After over ten years in the making, last week SBES’ Chief Frank Setnicky and Administrative Chief Bucky Buchanan had the opportunity to meet with local, County and Federally elected officials to tour the first if 3 phases of the new, expanded construction at the Hunterdon County Emergency Services Training Center in the Annandale section of Clinton Township.
Setnicky and Buchanan, who have both represented the County’s EMS Chiefs Association and the services provided by local EMS/Rescue providers since the inception of the project, were joined by other committee members from the Fire Chiefs Association, Police Chiefs Association and Training Center instructors for a tour of phase 1, the “burn building” and initial technical rescue training props. The tour was designed to give a first hand loom to the County Commissioners who have provided the funding for the majority of the initial phase, as well as to Senator Cory Booker and Representative Tom Kean, who helped secure additional funding for expanding the classroom space, as well as addition a backup facility for the county’s 9-1-1 site located in Cherryville section of Franklin Township.
During the tour, lead by Public Safety Director Brayden Fahey, a walk through showed the current status and locations for the future projects, the administrative and classroom building, parking areas and vehicle storage building, all items that are greatly lacking at the current, aging facility, sitting just in poor shape just just away from the updated complex.
Local officials from Clinton Township and the Town of Clinton were joined by County Commissioners, County Sheriff, County Prosecutor, County Administrator and staff from both Booker and Kean’s offices over the 2 day visit.
The new facility has already begun hosting technical rescue training programs attended by our rescue company volunteers, and will soon be open for firefighter training. Once phase 2 is complete, plans are in place to utilize the new space and expand the current EMT program we offer to the entire county, which is supported by the County DPS.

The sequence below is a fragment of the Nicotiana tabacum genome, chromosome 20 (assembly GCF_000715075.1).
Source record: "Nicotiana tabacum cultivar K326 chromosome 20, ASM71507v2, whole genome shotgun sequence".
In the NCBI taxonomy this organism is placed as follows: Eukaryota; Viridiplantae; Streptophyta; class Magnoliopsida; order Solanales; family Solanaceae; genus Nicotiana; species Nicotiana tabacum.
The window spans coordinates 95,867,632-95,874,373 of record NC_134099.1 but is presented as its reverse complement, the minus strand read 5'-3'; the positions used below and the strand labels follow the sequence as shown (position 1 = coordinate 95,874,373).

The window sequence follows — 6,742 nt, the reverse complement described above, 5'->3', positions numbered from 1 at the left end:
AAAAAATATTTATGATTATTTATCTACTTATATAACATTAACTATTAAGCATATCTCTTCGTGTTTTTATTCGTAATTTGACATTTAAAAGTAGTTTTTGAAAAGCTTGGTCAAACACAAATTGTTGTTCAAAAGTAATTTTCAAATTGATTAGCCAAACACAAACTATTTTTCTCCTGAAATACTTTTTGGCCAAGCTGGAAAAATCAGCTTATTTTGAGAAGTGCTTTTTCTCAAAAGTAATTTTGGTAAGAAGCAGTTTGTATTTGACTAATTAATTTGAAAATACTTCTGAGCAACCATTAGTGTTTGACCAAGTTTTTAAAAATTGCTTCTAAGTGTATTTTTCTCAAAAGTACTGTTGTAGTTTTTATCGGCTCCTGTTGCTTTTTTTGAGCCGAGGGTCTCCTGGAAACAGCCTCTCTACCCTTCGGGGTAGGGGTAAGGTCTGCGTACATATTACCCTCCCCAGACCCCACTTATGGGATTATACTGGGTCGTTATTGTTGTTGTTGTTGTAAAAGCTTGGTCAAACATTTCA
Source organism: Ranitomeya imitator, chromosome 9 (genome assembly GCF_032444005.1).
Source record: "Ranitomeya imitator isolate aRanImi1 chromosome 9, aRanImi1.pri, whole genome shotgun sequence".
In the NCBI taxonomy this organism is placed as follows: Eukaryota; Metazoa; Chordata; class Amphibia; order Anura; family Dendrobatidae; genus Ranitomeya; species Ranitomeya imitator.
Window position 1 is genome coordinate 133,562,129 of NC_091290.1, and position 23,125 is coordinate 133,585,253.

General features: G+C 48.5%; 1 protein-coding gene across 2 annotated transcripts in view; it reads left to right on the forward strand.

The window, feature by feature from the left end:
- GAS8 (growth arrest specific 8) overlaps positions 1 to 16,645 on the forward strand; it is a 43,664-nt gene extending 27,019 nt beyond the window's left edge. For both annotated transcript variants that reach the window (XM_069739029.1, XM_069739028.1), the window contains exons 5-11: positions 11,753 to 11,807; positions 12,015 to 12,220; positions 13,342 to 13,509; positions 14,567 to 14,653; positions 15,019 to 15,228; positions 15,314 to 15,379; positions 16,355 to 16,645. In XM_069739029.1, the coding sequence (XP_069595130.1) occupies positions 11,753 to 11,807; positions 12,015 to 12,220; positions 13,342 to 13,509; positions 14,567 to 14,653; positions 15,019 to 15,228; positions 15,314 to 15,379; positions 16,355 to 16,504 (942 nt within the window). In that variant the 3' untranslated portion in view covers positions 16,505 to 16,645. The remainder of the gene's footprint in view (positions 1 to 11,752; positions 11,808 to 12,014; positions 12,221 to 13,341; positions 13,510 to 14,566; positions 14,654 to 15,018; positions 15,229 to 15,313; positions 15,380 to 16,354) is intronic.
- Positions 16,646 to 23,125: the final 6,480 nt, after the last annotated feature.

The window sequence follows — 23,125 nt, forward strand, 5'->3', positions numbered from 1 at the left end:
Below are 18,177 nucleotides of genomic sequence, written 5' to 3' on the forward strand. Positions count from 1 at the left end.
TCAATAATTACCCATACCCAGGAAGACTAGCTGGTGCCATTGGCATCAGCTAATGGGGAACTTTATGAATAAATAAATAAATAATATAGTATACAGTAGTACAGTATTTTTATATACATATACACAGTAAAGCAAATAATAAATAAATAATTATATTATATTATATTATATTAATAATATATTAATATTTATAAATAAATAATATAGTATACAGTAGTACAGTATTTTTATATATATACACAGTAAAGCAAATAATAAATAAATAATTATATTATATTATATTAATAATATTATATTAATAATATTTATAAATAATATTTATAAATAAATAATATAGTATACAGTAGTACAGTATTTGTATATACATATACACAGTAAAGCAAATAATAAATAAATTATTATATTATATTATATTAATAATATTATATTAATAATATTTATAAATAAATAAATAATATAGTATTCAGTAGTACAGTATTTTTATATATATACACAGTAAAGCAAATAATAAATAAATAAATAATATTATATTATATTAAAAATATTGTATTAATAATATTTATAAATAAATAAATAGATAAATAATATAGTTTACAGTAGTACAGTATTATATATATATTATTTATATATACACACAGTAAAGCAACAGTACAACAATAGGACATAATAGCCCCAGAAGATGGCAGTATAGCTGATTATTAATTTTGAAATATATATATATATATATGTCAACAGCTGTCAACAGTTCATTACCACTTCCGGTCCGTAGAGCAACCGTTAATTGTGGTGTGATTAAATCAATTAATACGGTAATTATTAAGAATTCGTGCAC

SBES would like to thank all those involved so far for making all this possible for the better preparedness of not only our responders, but those across the County and region.
we look forward to continuing to work with the committee and all those who have helped secure the funding to date, as well as the funding necessary to complete future additions that will provide for safe, realistic training for all our responders.
This past week three members from the Rescue Company and others from surrounding agencies were involved in an Emergency Boat Operations class, conducted by the Hunterdon County Emergency Services Training Academy. This training is conducted over a twenty-hour time frame in 3 days. Students practiced various in-water boat and rescue skills at Round Valley and Bull Island Recreation Area.
Severe Thunderstorm & Tornado Warnings
On Saturday Evening, after being alerted to the possibility of a Tornado and Severe Thunderstorms, the call came into SBES to assist our partners in the Flemington Area when they got inundated with requests to rescue folks from cars stuck in rising water.
Flemington-Raritan First Aid & Rescue Squad initially requested our Special Services 365 high-water unit to assist with multiple water entrapped persons on Rt 202/31 in the area of Everitts Road. This was just the first of 12 separate incidents that our department assisted with in Raritan Township, East Amwell Township, Franklin Township and Clinton Township.
Units responding included Water Rescue 365-2 along with Marine 365-3 and an inflatable unit, Utility 365-1 who picked up another boat from Flemington Rescue's station to assist at calls, and the Special Services. Eleven members staffed these units, while an additional 9 personnel continued to staff our primary stations for both EMS & additional Rescue calls.